Photo School: Shoot for the Moon

Turn off the lights and turn up the drama.

Backpacker - - CONTENTS - BY PHO­TOG­RA­PHY DI­REC­TOR GENNY FULLER­TON

Turn down the lights and turn up the drama.

In­crease your fo­cal length. It takes a long lens to make the moon, at 240,000 miles away, seem close. An ef­fec­tive fo­cal length of 200mm to 600mm is your best bet.

Steady the cam­era. A long fo­cal length mag­ni­fies ev­ery­thing, in­clud­ing move­ment from your hand (or the shut­ter it­self). Use a tri­pod, the self-timer, and the mir­ror lock- up fea­ture to elim­i­nate shake dur­ing ex­po­sure.

Add con­text. Put the moon in a land­scape by plan­ning your shoot around moonrise or moonset (when it’s clos­est to the hori­zon). Check times at weather.gov.

Pick the best ex­po­sure. It takes a tiny aper­ture to fo­cus on both the fore­ground and the dis­tant moon. Com­pen­sate by up­ping your ISO and shut­ter speed. Re­mem­ber: The moon is mov­ing, too, so keep your shut­ter speed shorter than 1/4 se­cond. Try HDR and/or brack­et­ing mode. Post-process to balance the bright moon and dim fore­ground.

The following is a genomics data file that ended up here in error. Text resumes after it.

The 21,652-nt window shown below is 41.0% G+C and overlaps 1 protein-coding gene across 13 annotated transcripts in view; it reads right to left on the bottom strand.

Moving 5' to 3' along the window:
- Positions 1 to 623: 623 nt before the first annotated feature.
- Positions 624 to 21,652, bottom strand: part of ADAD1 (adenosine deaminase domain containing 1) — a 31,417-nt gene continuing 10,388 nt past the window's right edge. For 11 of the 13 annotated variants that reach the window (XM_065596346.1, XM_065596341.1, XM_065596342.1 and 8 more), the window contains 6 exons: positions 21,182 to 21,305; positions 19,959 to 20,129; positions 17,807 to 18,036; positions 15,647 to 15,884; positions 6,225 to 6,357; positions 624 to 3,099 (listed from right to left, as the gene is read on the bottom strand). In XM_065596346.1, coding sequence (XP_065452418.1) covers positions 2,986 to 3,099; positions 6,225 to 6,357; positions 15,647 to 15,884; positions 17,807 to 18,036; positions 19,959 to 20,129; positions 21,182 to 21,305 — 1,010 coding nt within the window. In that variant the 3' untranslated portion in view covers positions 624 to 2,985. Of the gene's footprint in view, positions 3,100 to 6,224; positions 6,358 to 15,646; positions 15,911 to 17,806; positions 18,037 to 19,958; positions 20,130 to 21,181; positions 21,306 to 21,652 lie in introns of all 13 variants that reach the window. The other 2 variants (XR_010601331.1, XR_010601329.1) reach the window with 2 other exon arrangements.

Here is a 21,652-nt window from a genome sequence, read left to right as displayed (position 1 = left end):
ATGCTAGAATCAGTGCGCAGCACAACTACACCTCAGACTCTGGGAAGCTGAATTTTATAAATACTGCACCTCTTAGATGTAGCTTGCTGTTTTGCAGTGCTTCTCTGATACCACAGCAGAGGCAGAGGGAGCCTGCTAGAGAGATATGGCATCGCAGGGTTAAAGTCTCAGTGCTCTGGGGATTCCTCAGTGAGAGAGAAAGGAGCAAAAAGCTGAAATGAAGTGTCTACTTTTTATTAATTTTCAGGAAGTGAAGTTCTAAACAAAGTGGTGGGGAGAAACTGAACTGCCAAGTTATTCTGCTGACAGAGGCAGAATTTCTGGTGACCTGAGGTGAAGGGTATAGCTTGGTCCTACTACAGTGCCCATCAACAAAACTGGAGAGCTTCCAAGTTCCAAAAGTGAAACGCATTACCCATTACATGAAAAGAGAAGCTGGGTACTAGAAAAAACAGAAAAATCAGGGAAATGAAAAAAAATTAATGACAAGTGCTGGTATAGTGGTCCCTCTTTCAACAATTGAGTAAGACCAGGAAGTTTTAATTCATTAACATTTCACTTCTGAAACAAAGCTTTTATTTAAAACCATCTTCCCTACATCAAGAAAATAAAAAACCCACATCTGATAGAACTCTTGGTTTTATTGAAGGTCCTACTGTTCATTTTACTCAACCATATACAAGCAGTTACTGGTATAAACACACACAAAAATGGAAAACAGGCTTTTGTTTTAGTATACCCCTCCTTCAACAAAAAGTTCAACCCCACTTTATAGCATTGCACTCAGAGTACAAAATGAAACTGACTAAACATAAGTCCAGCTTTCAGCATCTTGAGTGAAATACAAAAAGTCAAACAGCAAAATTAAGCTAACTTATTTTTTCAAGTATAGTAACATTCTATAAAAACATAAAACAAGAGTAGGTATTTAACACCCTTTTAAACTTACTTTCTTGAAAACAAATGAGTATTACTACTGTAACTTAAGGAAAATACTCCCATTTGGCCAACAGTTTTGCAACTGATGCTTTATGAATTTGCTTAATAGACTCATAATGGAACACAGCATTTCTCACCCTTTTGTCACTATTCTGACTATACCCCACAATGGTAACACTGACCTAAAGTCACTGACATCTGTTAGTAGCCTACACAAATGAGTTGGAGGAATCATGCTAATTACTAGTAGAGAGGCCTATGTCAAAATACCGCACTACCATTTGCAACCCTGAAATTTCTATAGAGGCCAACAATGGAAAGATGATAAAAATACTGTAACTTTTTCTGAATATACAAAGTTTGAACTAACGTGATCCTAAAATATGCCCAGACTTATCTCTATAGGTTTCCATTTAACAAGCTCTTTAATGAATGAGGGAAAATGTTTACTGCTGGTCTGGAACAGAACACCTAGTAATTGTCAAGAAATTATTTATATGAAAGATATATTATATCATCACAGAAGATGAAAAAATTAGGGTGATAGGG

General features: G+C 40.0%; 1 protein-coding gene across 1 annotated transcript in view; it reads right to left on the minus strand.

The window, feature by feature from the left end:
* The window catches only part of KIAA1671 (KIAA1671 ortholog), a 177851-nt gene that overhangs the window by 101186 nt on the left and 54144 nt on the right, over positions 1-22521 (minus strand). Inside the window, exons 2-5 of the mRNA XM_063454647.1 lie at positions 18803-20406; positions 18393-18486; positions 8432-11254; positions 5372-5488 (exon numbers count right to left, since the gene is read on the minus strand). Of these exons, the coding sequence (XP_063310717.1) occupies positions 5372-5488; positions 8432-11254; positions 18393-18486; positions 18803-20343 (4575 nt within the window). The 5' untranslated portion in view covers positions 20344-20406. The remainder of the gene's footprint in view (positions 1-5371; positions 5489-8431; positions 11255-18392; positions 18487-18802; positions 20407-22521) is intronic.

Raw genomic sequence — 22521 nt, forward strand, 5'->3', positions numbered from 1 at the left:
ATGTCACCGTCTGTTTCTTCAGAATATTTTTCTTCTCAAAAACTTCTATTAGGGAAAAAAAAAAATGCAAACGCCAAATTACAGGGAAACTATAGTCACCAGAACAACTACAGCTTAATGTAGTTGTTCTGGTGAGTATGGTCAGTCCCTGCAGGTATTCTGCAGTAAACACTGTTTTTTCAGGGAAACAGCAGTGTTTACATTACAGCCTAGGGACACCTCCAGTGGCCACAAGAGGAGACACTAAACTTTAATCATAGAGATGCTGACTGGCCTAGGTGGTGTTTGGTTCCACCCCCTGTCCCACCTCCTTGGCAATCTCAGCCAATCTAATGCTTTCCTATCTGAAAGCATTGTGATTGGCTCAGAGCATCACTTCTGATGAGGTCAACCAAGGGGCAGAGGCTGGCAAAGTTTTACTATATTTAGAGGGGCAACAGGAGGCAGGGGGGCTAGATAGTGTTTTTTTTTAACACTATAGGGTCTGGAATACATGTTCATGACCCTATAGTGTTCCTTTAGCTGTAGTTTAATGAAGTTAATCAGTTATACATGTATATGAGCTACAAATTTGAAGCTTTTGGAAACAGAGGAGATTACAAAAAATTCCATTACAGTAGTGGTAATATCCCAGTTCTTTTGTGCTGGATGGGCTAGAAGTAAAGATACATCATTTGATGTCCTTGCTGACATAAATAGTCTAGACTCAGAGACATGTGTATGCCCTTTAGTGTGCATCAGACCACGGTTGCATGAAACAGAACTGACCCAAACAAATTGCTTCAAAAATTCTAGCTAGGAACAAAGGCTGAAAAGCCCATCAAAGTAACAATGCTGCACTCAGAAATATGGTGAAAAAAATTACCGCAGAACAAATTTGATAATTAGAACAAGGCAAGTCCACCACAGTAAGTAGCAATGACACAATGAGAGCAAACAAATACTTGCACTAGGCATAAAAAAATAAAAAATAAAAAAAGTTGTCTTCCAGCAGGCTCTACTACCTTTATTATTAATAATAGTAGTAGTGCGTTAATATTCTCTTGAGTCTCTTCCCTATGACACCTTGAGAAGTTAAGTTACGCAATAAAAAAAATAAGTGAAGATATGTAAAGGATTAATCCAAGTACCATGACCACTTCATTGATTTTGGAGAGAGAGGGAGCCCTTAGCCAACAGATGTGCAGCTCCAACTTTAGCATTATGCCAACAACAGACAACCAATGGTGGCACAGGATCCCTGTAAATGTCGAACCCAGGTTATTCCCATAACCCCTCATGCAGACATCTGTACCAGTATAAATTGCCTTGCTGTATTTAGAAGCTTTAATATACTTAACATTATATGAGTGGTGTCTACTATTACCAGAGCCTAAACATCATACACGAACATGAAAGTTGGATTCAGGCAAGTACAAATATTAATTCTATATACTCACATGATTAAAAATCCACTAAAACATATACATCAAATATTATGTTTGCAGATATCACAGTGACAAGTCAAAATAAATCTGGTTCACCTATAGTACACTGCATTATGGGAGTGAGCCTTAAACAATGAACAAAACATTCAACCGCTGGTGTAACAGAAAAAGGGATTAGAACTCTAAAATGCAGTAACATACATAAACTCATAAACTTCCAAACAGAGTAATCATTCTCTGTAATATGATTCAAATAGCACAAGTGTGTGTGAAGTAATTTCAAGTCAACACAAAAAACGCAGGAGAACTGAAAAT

Con­sider com­po­si­tion. Ei­ther frame the moon or use it to en­cir­cle a fore­ground sub­ject. Jux­ta­pose the moon’s cir­cu­lar shape with nat­u­ral lines like trees, grasses, or stacked hori­zons. Balance the im­age by stag­ger­ing the moon and prom­i­nent land­scape fea­tures on op­po­site sides of the photo’s ver­ti­cal cen­ter­line.

JOHN FOWLER

SPOT WHITE SANDS NA­TIONAL MON­U­MENT, NM SPECS F/ 20, 1/ 30 SEC, ISO 800, 600MM EF­FEC­TIVE FO­CAL LENGTH

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